Why many outside San Francisco are watching DA recall vote

U.S.

(NewsNation) — San Francisco’s progressive District Attorney Chesa Boudin could be removed from office a little over halfway through his first term as voters cast their ballots in a recall election Tuesday.

Regardless of what voters in the overwhelmingly liberal city ultimately decide, experts say the recall may serve as a warning to other DAs about how far they can go to enact reform-minded policies.

“I think you’re going to see Republicans and Democrats watching, not only San Francisco’s district attorney recall, but also the Los Angeles mayoral race to really see what messaging they should be taking on crime, what worked and really, what didn’t,” said Julia Manchester, a national politics reporter at The Hill.

Boudin, who vowed to reform the criminal justice system and reduce incarceration, faces a recall vote amid mounting criticism that his perceived soft-on-crime approach has emboldened criminals in the city.

Viral videos showing brazen smash-and-grab robberies and violent assaults, including multiple attacks against Asian elders, have helped fuel the perception that San Francisco has become a den of lawlessness.

Supporters of the effort to remove Boudin say the district attorney’s reform-minded approach has gone too far, arguing that his policies often favor criminals over victims and allow repeat offenders to roam free without fear of retribution.

“We are conditioning people to believe they can do whatever they want in San Francisco with no consequences,” Brooke Jenkins, a former prosecutor in Boudin’s office and supporter of the recall, told the Associated Press. “I think San Francisco sees the need for a little bit more balance to social justice and criminal justice issues.”

But others NewsNation spoke to, who are opposed to the recall, said the DA’s changes have been for the better and point to the elimination of cash bail and reduced gang-affiliation charges as meaningful steps toward reducing mass incarceration and racial disparities in the justice system.

Boudin said police often fail to bring strong cases to his office for prosecution. According to data from the DA’s office, less than 5% of the incidents reported to San Francisco Police last year resulted in an arrest.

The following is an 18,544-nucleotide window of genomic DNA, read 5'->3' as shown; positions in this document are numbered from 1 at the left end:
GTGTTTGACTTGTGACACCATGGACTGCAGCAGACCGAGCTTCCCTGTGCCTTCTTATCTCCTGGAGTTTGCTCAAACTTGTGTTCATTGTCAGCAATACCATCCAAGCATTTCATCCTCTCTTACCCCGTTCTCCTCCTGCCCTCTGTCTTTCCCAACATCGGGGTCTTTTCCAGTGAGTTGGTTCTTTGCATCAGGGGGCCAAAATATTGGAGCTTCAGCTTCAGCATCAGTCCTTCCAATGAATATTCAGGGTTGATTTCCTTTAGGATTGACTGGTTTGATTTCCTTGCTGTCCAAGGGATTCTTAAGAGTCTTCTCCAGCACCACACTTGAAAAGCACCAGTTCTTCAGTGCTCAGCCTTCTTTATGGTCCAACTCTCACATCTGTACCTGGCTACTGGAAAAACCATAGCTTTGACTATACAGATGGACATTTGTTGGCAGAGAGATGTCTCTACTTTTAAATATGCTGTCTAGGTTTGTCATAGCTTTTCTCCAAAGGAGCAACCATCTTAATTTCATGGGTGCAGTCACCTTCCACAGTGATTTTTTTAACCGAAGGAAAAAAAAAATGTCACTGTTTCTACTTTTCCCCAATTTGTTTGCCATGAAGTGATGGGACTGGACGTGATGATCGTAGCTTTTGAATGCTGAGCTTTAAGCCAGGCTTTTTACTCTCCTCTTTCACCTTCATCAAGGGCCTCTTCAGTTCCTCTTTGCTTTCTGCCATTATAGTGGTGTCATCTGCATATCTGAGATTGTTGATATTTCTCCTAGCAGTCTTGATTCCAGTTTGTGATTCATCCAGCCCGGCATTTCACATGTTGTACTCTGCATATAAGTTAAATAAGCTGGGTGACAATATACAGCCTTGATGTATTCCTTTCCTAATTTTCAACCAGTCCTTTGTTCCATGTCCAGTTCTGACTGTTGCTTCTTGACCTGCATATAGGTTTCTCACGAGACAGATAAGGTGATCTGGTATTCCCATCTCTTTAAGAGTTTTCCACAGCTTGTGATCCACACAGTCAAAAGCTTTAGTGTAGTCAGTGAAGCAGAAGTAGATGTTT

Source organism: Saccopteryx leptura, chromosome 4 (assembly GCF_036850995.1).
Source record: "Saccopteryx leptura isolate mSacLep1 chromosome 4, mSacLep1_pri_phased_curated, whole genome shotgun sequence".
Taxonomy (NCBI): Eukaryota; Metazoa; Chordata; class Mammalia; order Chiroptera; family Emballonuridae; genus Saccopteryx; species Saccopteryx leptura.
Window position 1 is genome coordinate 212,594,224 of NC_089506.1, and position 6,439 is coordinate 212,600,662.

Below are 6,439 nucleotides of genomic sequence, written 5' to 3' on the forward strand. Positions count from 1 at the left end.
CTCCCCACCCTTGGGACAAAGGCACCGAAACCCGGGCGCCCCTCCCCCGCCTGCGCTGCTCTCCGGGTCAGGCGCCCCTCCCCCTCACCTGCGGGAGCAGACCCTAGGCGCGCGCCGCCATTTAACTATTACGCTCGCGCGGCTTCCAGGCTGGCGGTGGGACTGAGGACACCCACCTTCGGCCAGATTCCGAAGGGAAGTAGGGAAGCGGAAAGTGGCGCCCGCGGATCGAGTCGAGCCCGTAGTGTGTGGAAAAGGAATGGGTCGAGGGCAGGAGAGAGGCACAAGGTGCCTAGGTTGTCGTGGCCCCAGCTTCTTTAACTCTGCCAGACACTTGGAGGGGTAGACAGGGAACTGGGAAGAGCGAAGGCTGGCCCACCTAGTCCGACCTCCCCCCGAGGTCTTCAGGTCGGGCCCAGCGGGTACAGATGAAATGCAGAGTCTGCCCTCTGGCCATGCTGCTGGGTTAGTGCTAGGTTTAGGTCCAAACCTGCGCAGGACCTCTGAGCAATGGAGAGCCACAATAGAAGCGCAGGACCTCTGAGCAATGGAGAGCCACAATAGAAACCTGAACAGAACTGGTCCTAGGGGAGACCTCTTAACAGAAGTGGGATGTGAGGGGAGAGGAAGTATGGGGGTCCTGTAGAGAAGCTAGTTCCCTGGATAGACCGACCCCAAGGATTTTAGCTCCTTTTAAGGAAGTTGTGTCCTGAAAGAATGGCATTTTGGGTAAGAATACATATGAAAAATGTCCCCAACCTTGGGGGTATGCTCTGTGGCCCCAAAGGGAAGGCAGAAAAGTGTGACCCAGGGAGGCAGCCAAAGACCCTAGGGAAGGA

the prosecutor’s power

The decision to prosecute a case is up to the district attorney’s office, but whether that case is successful often depends on the evidence acquired by law enforcement.

“Ultimately, a district attorney should not be charging a case where they don’t think that a crime occurred or (that they) could proceed with a conviction,” said Erin O’Donnell, a criminal defense attorney and adjunct professor at the University of San Francisco School of Law.

Boudin’s office filed charges in nearly 62% of arrests brought by San Francisco police in 2021, up from his 45% filing rate the year prior, according to data from the DA’s office.

Last year’s filing rate is on par with Boudin’s predecessor, who filed charges about 60% of the time between 2016 to 2019, data shows.

But former prosecutors who worked in the current DA’s office have accused him of turning his back on victims by pursuing lower charges in order to promote a political agenda.

Although the percentage of cases filed in 2021 was consistent with years prior, conviction rates fell from 60% in 2019 to 39% in 2021.

Instead, the number of defendants completing diversion programs that are intended to rehabilitate criminals, has increased under Boudin.

O’Donnell, who is against the recall, thinks that’s a good thing. She said it allows offenders to seek meaningful treatment for low-level crimes without ruining their futures.

is crime up?

Since Boudin began his term in January 2020, certain crimes, including homicides, have risen but other violent offenses such as rape and robbery are below pre-pandemic levels.

In 2021, property crimes in San Francisco were up 13% from the year prior with much of the increase attributable to a nearly 40% uptick in car break-ins, according to police data. Despite the uptick, levels of overall property crime were still below totals seen in 2019.

Overall violent crimes increased 1% from 2020 to 2021 but also remain below 2019 levels before Boudin took office, with one exception — the number of homicides in the city went from 41 in 2019 to 56 in 2021.

The mixed data has done little to assuage widespread concerns among voters that crime is rampant. Other public-facing signs of disorder have bolstered the perception that the city is in disarray.

Last year, reported hate crimes against Asian Americans and Pacific Islanders (AAPI) skyrocketed 567% from the year prior — an increase from nine victims in 2020 to 60 victims in 2021, according to police.

A poll commissioned by the San Francisco Standard last month found that 67% of Asian American and Pacific Islander voters were in favor of the recall.

Drug overdose deaths among the city’s highly visible homeless population have also increased, doubling in the first year of the pandemic.

San Franciscans will decide Tuesday whether they think the DA’s approach is working.

If the recall is successful, San Francisco Mayor London Breed will appoint Boudin’s replacement until the term ends in January 2024.

Breed has declined to take a position on the recall.

The Associated Press contributed to this report.

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